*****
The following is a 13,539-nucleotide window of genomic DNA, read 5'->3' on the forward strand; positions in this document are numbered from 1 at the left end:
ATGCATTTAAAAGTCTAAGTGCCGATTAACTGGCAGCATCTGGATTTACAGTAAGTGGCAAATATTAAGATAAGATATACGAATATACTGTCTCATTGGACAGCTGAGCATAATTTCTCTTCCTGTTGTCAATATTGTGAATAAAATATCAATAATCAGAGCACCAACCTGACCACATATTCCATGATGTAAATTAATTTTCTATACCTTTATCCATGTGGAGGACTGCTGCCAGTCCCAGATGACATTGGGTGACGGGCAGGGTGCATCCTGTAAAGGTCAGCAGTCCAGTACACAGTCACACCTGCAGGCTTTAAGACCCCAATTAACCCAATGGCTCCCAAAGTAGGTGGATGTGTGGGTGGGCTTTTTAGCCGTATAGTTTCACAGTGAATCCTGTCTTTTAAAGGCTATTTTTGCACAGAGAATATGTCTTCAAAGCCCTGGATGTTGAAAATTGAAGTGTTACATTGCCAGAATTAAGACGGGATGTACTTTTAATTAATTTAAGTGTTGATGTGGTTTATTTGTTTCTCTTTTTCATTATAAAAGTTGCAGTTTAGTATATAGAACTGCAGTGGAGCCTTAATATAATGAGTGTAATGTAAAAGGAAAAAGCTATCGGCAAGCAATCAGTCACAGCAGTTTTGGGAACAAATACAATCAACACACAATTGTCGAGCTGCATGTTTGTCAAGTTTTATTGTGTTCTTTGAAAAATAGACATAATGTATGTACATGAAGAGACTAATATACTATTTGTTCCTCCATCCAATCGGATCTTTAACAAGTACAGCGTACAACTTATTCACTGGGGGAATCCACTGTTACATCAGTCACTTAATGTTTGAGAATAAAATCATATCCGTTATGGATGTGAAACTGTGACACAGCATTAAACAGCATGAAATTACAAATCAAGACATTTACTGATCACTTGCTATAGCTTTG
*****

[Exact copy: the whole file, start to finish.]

The following is a 13,539-nucleotide window of genomic DNA, read 5'->3' on the forward strand; positions in this document are numbered from 1 at the left end:
ATGCATTTAAAAGTCTAAGTGCCGATTAACTGGCAGCATCTGGATTTACAGTAAGTGGCAAATATTAAGATAAGATATACGAATATACTGTCTCATTGGACAGCTGAGCATAATTTCTCTTCCTGTTGTCAATATTGTGAATAAAATATCAATAATCAGAGCACCAACCTGACCACATATTCCATGATGTAAATTAATTTTCTATACCTTTATCCATGTGGAGGACTGCTGCCAGTCCCAGATGACATTGGGTGACGGGCAGGGTGCATCCTGTAAAGGTCAGCAGTCCAGTACACAGTCACACCTGCAGGCTTTAAGACCCCAATTAACCCAATGGCTCCCAAAGTAGGTGGATGTGTGGGTGGGCTTTTTAGCCGTATAGTTTCACAGTGAATCCTGTCTTTTAAAGGCTATTTTTGCACAGAGAATATGTCTTCAAAGCCCTGGATGTTGAAAATTGAAGTGTTACATTGCCAGAATTAAGACGGGATGTACTTTTAATTAATTTAAGTGTTGATGTGGTTTATTTGTTTCTCTTTTTCATTATAAAAGTTGCAGTTTAGTATATAGAACTGCAGTGGAGCCTTAATATAATGAGTGTAATGTAAAAGGAAAAAGCTATCGGCAAGCAATCAGTCACAGCAGTTTTGGGAACAAATACAATCAACACACAATTGTCGAGCTGCATGTTTGTCAAGTTTTATTGTGTTCTTTGAAAAATAGACATAATGTATGTACATGAAGAGACTAATATACTATTTGTTCCTCCATCCAATCGGATCTTTAACAAGTACAGCGTACAACTTATTCACTGGGGGAATCCACTGTTACATCAGTCACTTAATGTTTGAGAATAAAATCATATCCGTTATGGATGTGAAACTGTGACACAGCATTAAACAGCATGAAATTACAAATCAAGACATTTACTGATCACTTGCTATAGCTTTG